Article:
Millions of parents across the U.S. can expect to receive some extra cash this week, when the IRS will start distributing the fifth round of payments from the expanded child tax credit.
Roughly $15 billion has been sent to 36 million families, the Treasury Department and IRS said in a joint statement. The money is expected to reach some 60 million children.
The monthly installment, worth up to $300 per child, will be issued via direct deposit for most families beginning on Nov. 15, part of a program authorized as part of the stimulus bill that Democrats passed without any Republican votes in March.
Low- and middle-income parents can expect to receive $3,000 for every child ages 6 to 17 and $3,600 for every child under age 6 under the expanded child tax credit. The payments are income-based and begin to phase out for individuals earning more than $75,000 and married couples earning more than $150,000. The tax credit is tapered by $50 for every $1,000 a family makes over the income thresholds.
If families earn too much to qualify for the sweetened tax credits, they can still receive the $2,000 credit for their children if their income level is below $200,000 for individuals and $400,000 for married couples.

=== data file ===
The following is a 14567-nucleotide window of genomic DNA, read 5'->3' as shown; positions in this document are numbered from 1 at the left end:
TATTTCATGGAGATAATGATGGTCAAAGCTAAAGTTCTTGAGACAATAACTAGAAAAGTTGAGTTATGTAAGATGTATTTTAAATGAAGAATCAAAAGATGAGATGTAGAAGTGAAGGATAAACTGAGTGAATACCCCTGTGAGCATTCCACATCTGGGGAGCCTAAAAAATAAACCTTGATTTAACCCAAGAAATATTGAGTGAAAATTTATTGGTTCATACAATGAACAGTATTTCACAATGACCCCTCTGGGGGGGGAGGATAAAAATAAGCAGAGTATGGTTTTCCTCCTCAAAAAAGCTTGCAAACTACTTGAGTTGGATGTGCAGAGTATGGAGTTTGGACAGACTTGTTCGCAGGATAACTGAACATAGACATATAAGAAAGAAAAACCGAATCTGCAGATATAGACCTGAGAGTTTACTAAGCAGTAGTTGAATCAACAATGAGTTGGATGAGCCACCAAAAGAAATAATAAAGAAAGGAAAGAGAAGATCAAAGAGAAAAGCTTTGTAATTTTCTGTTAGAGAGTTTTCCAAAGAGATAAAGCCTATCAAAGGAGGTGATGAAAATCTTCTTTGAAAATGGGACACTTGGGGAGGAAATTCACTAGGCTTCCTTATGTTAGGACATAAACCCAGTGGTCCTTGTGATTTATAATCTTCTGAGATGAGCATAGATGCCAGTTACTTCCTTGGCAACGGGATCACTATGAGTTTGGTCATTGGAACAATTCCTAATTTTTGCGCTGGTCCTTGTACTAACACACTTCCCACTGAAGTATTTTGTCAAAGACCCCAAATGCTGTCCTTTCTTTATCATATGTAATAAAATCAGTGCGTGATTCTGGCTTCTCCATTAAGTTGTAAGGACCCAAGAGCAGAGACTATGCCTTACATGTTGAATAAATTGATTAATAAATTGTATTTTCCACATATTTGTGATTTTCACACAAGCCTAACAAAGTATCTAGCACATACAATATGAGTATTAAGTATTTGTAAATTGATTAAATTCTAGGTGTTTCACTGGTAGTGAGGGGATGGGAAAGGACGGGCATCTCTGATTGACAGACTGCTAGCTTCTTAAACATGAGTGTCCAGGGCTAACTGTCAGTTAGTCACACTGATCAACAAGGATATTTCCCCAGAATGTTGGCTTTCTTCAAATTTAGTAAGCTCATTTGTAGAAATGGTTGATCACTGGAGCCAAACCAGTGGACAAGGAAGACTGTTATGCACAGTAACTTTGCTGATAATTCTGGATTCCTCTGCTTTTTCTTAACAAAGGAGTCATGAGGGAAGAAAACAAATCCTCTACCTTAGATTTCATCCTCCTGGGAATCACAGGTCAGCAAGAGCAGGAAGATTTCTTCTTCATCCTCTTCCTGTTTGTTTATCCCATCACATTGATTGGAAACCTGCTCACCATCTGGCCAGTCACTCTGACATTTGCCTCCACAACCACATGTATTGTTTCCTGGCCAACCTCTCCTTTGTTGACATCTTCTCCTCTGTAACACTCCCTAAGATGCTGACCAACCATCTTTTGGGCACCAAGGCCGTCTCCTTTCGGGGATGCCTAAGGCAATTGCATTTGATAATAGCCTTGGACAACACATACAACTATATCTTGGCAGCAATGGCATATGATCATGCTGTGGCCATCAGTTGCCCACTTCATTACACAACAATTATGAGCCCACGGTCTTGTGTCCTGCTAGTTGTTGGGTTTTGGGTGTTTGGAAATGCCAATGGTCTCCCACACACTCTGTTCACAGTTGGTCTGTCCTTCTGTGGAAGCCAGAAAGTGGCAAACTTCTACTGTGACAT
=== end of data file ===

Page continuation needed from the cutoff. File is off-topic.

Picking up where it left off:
There’s no limit on the number of children who can receive the credit per family.
You can use this free calculator from Omni to see how much money you can expect to receive.
The IRS is distributing half of the credit as an advance on 2021 taxes in six monthly installments, worth $250 to $300 per child. The remainder will come when parents file their 2021 tax returns next April.
If families would prefer to receive a lump-sum payment when they file their tax return in 2022, they can use this tool unveiled by the IRS in June.
Parents who have provided the IRS with their bank account information in order to receive a tax refund will receive the payment via direct deposit. Otherwise, parents can expect to receive the money as a paper check.
Families also can check the Child Tax Credit Update Portal to see how the money will arrive. They can also sign up for direct deposit or change their bank account through the portal.
The IRS began paying out the credit on July 15. From there, the agency has delivered the monthly payments on the 15th of each month through December 2021.
There is only one more payment date scheduled for this year, on Dec. 15. The remaining half will be a credit toward next year's taxes. Any money left after covering taxes will be paid directly to families.
To stop the advanced payments, families must use drop out using the IRS's new online portal three days before the first Thursday of the next month, according to the agency. The deadline to opt out of the fifth round of payments has already passed, but families can still drop out of future payments using the new online portal from the IRS. The opt-out date for the December payment is Nov. 29.